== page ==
Arabian Knight, The Story of Saïd Aouita
Written and produced by Pat Butcher, this 50min documentary was directed by film and TV director Dirk Campbell, and owes much to his tenacity and dedication; as it does to the financial backing of (Sir) Eddie Kulukundis, a long-time benefactor of British athletics; and coinvestors, Lindsay Kennard and Dave Carpenter, friends from university days. Arabian Knight was the first independent television documentary to be bought by BBC TV Sport, and was broadcast before the Olympic Games in Seoul that same year.
Aouita was the first man to challenge the British middle distance hegemony of Seb Coe, Steve Ovett, Steve Cram, Dave Moorcroft, Peter Elliott and others. The Moroccan was as dynamic off the track as he was on it. I was fortunate as a French speaker to do, I believe, the first interview with him (in 1983) by an Anglo-Saxon journalist. I followed his career closely, and he used me to find out as much as possible about his British rivals. When I asked if he would do a documentary at the beginning of 1988, targeting his build-up to the Olympic Games in Seoul, he accepted almost immediately. We made two trips to Morocco for filming, with other interviews in London, where the editing was also done.
The documentary was shown in the UK and Scandinavia, and had Aouita not been injured in Seoul, and succeeded in his outrageous attempt to win the 800 and 1500 metres, having won the 5000 metres in Los Angeles 1984, the film would almost certainly have been screened more widely. In the event, Aouita was third in the 800 metres in Seoul, and did not run in the 1500 metres. We recut the film in early summer 1989, after he made a successful comeback to win the world indoor 3000 metres, and it was shown on several of the emerging satellite channels.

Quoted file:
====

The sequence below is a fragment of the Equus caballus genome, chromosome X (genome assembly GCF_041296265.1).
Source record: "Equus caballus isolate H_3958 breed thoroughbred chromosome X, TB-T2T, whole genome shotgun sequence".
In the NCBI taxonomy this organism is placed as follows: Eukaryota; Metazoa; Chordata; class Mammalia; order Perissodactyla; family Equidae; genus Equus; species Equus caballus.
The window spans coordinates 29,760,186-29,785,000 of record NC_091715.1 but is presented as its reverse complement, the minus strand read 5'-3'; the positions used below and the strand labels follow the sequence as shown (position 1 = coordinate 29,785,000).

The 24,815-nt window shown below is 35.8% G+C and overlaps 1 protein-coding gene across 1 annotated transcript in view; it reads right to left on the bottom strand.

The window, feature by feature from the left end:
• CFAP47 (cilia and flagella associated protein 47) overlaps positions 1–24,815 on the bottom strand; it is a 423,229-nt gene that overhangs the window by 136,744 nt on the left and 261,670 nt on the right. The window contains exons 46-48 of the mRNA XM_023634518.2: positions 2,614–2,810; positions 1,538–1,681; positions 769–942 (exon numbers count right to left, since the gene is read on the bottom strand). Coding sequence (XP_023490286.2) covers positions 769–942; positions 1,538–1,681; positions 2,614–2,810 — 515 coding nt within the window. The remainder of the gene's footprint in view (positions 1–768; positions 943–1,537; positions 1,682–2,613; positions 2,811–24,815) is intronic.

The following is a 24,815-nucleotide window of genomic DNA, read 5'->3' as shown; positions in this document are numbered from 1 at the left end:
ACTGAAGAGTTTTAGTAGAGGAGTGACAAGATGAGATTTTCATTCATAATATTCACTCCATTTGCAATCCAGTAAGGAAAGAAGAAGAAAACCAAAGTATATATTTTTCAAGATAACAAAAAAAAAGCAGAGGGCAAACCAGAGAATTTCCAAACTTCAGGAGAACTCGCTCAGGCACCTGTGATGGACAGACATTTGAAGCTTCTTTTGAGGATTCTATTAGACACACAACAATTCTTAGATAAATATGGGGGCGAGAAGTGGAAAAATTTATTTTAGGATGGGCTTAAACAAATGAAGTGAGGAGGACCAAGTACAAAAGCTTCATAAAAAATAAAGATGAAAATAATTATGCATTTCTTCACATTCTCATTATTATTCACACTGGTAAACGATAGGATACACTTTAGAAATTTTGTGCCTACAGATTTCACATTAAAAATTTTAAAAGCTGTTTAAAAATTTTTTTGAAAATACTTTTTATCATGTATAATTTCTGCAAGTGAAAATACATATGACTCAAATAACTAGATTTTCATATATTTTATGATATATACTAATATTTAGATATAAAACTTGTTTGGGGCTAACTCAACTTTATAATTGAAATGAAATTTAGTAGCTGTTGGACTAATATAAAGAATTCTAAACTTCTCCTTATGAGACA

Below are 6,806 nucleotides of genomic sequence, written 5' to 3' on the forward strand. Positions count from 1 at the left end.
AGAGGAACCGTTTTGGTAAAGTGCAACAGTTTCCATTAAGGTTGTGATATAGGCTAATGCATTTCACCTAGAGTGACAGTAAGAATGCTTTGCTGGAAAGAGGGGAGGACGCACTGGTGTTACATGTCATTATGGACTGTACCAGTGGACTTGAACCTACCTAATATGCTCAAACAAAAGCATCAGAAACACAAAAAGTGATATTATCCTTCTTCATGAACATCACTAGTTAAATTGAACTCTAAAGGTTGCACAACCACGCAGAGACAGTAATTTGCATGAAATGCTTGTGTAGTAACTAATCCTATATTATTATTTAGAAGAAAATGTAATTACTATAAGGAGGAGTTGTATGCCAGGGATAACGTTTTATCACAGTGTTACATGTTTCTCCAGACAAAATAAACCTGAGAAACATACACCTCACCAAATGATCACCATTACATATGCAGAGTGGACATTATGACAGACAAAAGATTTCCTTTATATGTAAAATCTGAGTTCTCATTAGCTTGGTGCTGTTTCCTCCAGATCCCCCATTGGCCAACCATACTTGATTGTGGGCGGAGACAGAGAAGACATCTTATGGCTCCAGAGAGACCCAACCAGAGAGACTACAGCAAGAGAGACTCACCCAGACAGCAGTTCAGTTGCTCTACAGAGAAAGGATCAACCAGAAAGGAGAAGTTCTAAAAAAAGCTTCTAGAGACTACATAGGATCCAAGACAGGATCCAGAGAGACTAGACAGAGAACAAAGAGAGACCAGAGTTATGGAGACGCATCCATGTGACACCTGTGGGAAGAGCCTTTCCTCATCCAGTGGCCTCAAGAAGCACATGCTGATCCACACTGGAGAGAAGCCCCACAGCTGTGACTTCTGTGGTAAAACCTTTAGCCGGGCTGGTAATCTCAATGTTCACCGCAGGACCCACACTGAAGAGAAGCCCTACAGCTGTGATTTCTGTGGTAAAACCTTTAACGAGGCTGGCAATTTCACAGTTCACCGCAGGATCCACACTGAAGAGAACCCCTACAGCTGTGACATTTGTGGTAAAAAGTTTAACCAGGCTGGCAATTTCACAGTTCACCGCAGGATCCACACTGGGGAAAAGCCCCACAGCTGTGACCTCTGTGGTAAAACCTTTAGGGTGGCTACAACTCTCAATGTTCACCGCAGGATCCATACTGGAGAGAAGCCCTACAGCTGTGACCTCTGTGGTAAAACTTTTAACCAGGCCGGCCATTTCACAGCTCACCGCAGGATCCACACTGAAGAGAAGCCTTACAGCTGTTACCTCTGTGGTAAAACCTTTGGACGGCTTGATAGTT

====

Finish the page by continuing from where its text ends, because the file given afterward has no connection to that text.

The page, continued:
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Race For Kenya
Written, produced and directed by Pat Butcher, this 48min documentary features a veritable Who’s Who? of the running world as it pertains to Kenya. This film is an attempt to explain the multiple and diverse reasons for Kenyan running success which, half a dozen years later, had reached the extraordinary extent that in 2006, there were over 500 Kenyan performancess under two hours twenty minutes for the marathon. Contrast that with the dozen or, at most a score of sub-2.20 runners from First World countries, the USA, UK, France, Spain, Italy, Germany, et al. Even Ethiopians could muster no more than thirty or so sub 2.20 men, according to the greatest of them all, Haile Gebrselassie.
The documentary features interviews with Paul Tergat, Kipchoge Keino, Moses Kiptanui, Moses Tanui, Patrick Sang, Yobes Ondieki, with legendary coach, Bro Colm O’Connell, with administrator John Velzian, with manager/coaches Kim McDonald and Dr Gabriele Rosa, with foreign rivals, Dieter Baumann (Olympic 5000m champ in 1992), and US record holder Bob Kennedy, and perhaps most importantly, with world renowned muscle biologist, Dr Bengt Saltin.
The documentary has not been widely seen on television, only getting several viewings in Europe around the time of the World Championships in Seville 1999 and the Olympic Games in Sydney 2000. But its examination of the reasons for East African success, which tacitly includes Ethiopians, Tanzanians, Ugandans, Eriteans and Somalians remain even more valid today, and are worthy of wider dissemination.
The documentary covers discussion and debate on the potential benefits of altitude, group training, genetics and socio-economics on performance.
There is also footage of international racing, and some of the first footage ever shot of Kenyans training at altitude.
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